Romans 11:36

For from him and through him and to him are all things.  To Him be glory forever, Amen” (ESV).

I have had this verse of scripture on my mind for the past few weeks. In God’s amazing providence, this passage of scripture has turned up in several books that I have been reading, in blog posts that I have “happened” across, and in my own reading of the Bible.  After the 3rd or 4th time coming across this passage, the thought hit me that ‘maybe this is important’ so I started thinking about it and then searching out commentary on it.  While I realize the the Apostle Paul wrote much of the New Testament, but, I’m inclined to think that this verse, this one sentence, these 18 words, or 66 letters, is the most important thing Paul ever wrote!  It puts the entire focus of what Paul had written in the book of Romans to this point on God, and God alone.  What grander focus could there ever be?

I want to share two sermons based on Romans 11:36 that have blessed me tremendously.  One is from our own time and one is from 150 years ago.  One is in video format and one is written, but both should cause our minds to soar to new heights and depths of thoughts of the grandeur of God.

All Things Are from God, Through God, and to God. The Glory Is All His

John Piper concludes this video message with the following 5 questions:

Do you love the thought that you exist to make God look glorious?

Do you love the thought that all creation exists to display the glory of God?

Do you love the truth that all of history is designed by God to one day be a completed canvas that displays in the best way possible the greatness and beauty of God?

Do you love the fact that Jesus Christ came into the world to vindicate the righteousness of God and repair the injury that we had done to the reputation of the glory of God?

Do you love the truth you personally exist to make God look like what he really is—glorious?

My heart and mind want to cry out with Paul, “Oh, the depth of the riches and wisdom and knowledge of God!  How unsearchable are his judgments and how inscrutable his ways!” (Romans 11:33).

Laus Deo

DELIVERED ON SUNDAY MORNING, MAY 29, 1864,

BY THE REV. C. H. SPURGEON,

AT THE METROPOLITAN TABERNACLE, NEWINGTON.

MY text consists almost entirely of monosyllables, but it contains the loftiest of sublimities. Such a tremendous weight of meaning is concentrated here, that an archangel’s eloquence would fail to convey its teaching in all its Glory to any finite minds, even if seraphs were his hearers! I will affirm that there is no man living who can preach from my text a sermon worthy of it; no, that among all the sacred orators, and the eloquent pleaders for God, there never did live and never will live, a man capable of reaching the height of the great argument contained in these few simple words. I utterly despair of success and will not, therefore, make an attempt to work out the Infinite Glory of this sentence. Our great God alone can expound this verse, for He only knows Himself, and He only can worthily set forth His own perfections. Yet I am comforted by this reflection, that maybe, in answer to our prayers, God Himself may preach from this text this morning in our hearts! If not through the words of the speaker, yet by that still small voice to which the Believer’s ear is so well accustomed. If thus He shall condescend to favor us, our hearts shall be lifted up in His ways!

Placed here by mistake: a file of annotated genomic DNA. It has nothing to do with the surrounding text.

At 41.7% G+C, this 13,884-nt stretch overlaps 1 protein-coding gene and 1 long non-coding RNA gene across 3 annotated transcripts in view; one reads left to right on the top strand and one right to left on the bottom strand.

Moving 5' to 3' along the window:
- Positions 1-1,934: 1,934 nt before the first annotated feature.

Read the rest of this sermon here.

My prayer is that these two sermons would cause you to think of God differently.  Why did God create the world?  To shine forth His Glory.  He did not create this world to make much of mankind, which, for the most part, is a foreign thought to many Christians, not to mention those who are not Christians.  God created this world to make much of His glory, splendor and majesty.  Those of us who are truly His should live in in the light of this fact and constantly ask ourselves, “Do you love the thought that you exist to make God look glorious?”

To Him be glory forever, Amen!

 

 

 

New Calvinism And The New Community

John Piper recently gave a lecture at Westminster Theological Seminary for the Richard B. Gaffin Jr. Lecture on Theology.  Matthew Barrett stated the following regarding this lecture:

Piper demonstrates that the doctrines of grace are so very important, especially for how we understand race, ethnicity, and missions. Or to state the matter otherwise, the doctrines of grace destroy racism. The lecture is worth listening to for this point alone, and this point does occupy the bulk of his message. I am once again reminded that while some think the doctrines of grace are secondary and irrelevant, these doctrines are massively practical for everyday life and ministry, as well as our interaction with society as a whole.

Enjoy the Lecture.